Eccentric Exercise for Chronic Mid-portion Achilles Tendinopathy

The recruitment status of this study is unknown because the information has not been verified recently.
Verified September 2010 by Queen Margaret University.
Recruitment status was  Not yet recruiting
Sponsor:
Information provided by:
Queen Margaret University
ClinicalTrials.gov Identifier:
NCT01225497
First received: October 18, 2010
Last updated: October 20, 2010
Last verified: September 2010
  Purpose

Chronic pain and disability are unfortunately common in Achilles tendon pain. Outcome after surgery is often poor. Also tendon pain can be resistant to treatment and may lead to cessation of hobbies or careers.

Recently eccentric exercise (defined as muscle loading where tension develops as physical lengthening occurs) has become a cornerstone in managing tendon pain due to an increasing amount of favorable research. Eccentric exercises are considered to be non-invasive, safe, and appear to be important for a successful outcome.

One exercise program has been extensively adopted in research and clinical practice for Achilles pain. It recommends individuals perform 180 repetitions a day. However there appears to be little scientific rationale for this number. Consequently there may be significant implications for patient compliance, satisfaction, and overall treatment efficacy in a strategy which is encouraged to be uncomfortable.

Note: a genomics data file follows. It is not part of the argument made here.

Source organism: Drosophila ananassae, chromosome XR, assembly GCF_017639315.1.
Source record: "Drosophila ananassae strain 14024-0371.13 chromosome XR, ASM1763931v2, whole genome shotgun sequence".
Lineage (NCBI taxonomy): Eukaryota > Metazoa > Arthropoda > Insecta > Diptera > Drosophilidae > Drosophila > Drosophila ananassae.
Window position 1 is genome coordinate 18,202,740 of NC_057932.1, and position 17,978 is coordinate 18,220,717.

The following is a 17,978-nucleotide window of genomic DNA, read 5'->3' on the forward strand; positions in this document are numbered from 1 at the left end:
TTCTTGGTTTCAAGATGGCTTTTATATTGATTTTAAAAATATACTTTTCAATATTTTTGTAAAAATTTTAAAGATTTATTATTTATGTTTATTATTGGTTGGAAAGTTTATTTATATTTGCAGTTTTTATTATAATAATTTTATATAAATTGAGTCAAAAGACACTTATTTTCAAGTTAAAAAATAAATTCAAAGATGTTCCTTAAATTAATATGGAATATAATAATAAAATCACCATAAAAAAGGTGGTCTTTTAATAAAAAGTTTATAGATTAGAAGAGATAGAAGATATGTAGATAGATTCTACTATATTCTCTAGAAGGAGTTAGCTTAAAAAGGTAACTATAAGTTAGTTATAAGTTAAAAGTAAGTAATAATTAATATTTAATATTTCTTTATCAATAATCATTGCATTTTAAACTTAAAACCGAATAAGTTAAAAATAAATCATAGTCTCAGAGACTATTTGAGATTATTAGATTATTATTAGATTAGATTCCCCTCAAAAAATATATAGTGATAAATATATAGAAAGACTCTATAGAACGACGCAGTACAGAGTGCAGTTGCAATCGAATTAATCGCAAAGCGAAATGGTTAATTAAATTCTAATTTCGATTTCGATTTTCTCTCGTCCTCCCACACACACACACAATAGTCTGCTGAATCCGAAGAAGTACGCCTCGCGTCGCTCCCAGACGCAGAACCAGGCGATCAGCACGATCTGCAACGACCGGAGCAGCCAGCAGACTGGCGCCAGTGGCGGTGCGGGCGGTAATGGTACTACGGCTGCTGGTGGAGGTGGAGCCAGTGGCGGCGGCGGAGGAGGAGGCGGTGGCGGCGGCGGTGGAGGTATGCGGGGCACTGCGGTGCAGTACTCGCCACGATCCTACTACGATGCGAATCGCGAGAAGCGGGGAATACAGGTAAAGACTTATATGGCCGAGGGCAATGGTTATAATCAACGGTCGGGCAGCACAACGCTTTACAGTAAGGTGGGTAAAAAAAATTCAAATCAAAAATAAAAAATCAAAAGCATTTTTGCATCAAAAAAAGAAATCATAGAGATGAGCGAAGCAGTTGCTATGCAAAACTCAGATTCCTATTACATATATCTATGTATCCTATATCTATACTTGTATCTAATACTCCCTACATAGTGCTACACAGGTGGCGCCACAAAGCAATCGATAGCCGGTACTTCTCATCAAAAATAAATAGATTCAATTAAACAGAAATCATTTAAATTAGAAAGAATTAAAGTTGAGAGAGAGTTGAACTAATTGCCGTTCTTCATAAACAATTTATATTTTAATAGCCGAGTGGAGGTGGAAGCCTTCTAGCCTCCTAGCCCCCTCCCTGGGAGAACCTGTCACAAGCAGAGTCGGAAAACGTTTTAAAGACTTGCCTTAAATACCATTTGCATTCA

Fifty two adults (18-70 years old), with mid-Achilles tendon pain will be randomised to standard treatment (180 repetitions) or to a group where individuals are allowed to do what they can. Participants will be recruited from participating physiotherapy departments (health centres and hospital departments) across NHS Forth Valley. All individuals will be required to complete the same type of eccentric exercise for six weeks attending an initial assessment and two follow-up appointments at three and six weeks. Thereafter participants will be discharged if better, or continue with individual care where appropriate.

It is hoped this pilot study will establish if future larger scale investigation is warranted examining whether it is necessary to subject individuals to 180 repetitions a day in an activity recommended to be uncomfortable. Also will participant satisfaction differ between exercise groups? If further investigation is warranted this pilot may provide population specific data for future sample size calculations, and may provide a suitable methodology for such investigations.


Condition Intervention
Achilles Tendon
Tendinopathy
Procedure: Standard eccentric exercise
Procedure: Eccentric exercise-Experimental group

Study Type: Interventional
Study Design: Allocation: Randomized
Endpoint Classification: Efficacy Study
Intervention Model: Parallel Assignment
Masking: Double Blind (Subject, Caregiver, Investigator, Outcomes Assessor)
Primary Purpose: Treatment
Official Title: Effects of Two Eccentric Exercise Protocols on Reported Pain Intensity, Function, and Treatment Satisfaction in Adults With Chronic Mid-portion Achilles Tendinopathies

Resource links provided by NLM:


Further study details as provided by Queen Margaret University:

Primary Outcome Measures:
  • Victorian Institute of Sports Assessment-Achilles (VISA-A) [ Time Frame: Baseline ] [ Designated as safety issue: No ]